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Chemical eye burns

The eyes can be injured by exposure to some chemicals, including household cleaning products.

Chemical exposure, such as a product splashing into the eye, should be taken seriously to help avoid possible lasting damage to the eye.

First aid for chemical eye burns involves chemicals being washed out of the eyes using clean water or eye wash for at least 10-15 minutes.

Seek medical advice for chemical eye burns. Let medical staff know about the chemical by reading the label.

Always follow chemical and cleaning product instructions and wear eye protection where recommended.

Chemical eye burn causes

Most chemical eye injuries occur at work. Industries use a variety of chemicals daily. However, chemical injuries also frequently occur at home from cleaning products or other household products. These injuries can be just as dangerous as those at work and must be treated seriously and immediately.

Chemical burns to the eye can be divided into three categories: alkali burns, acid burns and irritants.

The acidity or alkalinity, called the pH, of a substance is measured on a scale from one to 14, with seven indicating a neutral substance. Substances with pH values less than seven are acids, while numbers higher than seven are alkaline. The higher or lower the number, the more acidic or basic a substance is and the more damage it can cause.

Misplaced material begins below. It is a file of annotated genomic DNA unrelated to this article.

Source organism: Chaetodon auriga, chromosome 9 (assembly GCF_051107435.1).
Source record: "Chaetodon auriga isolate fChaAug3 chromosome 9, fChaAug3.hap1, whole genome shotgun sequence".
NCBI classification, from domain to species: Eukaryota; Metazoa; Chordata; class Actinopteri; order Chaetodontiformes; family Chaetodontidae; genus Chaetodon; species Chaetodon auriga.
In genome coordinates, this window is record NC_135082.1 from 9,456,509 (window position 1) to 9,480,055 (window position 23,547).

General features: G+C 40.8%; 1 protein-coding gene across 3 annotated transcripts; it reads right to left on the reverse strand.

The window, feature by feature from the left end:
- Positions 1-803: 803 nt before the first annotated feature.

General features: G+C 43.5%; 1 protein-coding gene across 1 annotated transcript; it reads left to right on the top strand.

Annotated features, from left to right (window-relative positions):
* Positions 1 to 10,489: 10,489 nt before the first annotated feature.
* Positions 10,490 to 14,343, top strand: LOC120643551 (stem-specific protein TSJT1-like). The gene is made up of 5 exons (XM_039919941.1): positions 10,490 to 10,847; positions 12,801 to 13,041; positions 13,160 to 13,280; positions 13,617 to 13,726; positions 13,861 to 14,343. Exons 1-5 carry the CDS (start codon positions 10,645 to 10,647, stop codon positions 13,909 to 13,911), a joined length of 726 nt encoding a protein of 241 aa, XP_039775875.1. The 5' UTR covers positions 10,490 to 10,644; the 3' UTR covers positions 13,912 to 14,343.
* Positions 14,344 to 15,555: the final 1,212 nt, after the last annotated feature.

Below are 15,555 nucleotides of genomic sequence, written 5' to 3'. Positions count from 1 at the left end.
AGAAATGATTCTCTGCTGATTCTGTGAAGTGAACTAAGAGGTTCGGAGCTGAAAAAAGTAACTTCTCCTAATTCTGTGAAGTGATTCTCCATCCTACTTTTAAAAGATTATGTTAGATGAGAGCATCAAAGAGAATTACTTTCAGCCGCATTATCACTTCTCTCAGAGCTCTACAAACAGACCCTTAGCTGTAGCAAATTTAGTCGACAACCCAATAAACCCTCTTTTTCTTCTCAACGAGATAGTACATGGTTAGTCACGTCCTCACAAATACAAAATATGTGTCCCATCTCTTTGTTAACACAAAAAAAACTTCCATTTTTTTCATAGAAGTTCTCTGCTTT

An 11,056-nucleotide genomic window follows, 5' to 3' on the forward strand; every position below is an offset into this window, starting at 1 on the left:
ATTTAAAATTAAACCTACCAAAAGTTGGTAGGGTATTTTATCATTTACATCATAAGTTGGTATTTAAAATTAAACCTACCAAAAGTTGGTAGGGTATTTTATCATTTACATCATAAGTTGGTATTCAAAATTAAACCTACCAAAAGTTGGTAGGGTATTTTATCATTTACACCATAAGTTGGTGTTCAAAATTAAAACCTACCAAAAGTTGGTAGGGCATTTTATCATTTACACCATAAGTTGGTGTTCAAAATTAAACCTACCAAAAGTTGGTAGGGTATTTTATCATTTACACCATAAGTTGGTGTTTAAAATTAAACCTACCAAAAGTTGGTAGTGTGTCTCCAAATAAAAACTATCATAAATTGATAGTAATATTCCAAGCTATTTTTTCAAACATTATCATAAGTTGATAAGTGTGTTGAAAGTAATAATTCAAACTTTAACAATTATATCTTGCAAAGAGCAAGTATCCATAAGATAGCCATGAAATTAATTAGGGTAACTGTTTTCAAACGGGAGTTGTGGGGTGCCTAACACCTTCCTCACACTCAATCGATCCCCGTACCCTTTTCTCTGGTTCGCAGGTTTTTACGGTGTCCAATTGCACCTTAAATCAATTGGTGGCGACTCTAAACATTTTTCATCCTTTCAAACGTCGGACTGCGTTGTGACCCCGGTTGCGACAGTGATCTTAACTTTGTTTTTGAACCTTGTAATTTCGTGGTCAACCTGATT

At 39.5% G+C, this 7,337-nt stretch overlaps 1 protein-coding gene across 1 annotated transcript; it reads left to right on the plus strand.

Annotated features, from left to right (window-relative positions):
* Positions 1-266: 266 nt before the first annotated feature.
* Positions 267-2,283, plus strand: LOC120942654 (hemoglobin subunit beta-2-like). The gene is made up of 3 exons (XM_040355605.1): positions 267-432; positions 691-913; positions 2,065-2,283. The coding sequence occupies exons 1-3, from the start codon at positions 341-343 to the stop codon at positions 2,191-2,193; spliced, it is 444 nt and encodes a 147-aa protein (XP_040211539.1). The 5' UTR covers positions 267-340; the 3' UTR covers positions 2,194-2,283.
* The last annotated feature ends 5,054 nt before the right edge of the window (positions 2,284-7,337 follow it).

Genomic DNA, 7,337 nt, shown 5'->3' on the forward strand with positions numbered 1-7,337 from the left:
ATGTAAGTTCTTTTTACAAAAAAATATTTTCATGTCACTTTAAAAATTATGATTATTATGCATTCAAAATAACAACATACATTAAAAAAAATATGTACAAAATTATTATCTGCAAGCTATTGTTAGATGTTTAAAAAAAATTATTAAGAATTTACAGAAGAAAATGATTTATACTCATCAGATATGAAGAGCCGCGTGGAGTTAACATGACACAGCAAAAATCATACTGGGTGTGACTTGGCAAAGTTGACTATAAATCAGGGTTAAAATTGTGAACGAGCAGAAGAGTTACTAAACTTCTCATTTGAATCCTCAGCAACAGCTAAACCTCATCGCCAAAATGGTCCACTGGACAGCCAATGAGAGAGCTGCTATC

Alkali burns are the most dangerous. Alkalis or chemicals that have a high pH penetrate the surface of the eye and can cause severe injury to both the external structures like the cornea and the internal structures like the lens. In general, more damage occurs with higher pH chemicals.

  • Common alkali substances contain the hydroxides of ammonia, caustic soda, potassium hydroxide, magnesium and lime.
  • Substances you may have at home that contain these chemicals include cleaning products (ammonia), drain cleaners (caustic soda), oven cleaners, plaster or cement (lime) and fertilisers.

Acid burns result from chemicals with a low pH and are usually less severe than alkali burns because they do not penetrate into the eye as readily as alkaline substances. The exception is a hydrofluoric acid burn, which is as dangerous as an alkali burn. Acids usually damage only the very front of the eye. However, they can cause serious damage to the cornea and also may result in blindness.

  • Common acids causing eye burns include sulphuric acid, sulphurous acid, hydrochloric acid, nitric acid, acetic acid, chromic acid and hydrofluoric acid.
  • Substances you have at home that may contain these chemicals include glass polish (hydrofluoric acid), vinegar (acetic acid) and nail polish remover (acetic acid). A car battery can explode and cause a sulphuric acid burn.

Irritants are substances that have a neutral pH and tend to cause more discomfort to the eye than actual damage.

  • Most household detergents fall into this category.
  • Pepper spray is also an irritant. It can cause significant pain but usually does not affect vision and rarely causes any damage to the eye.
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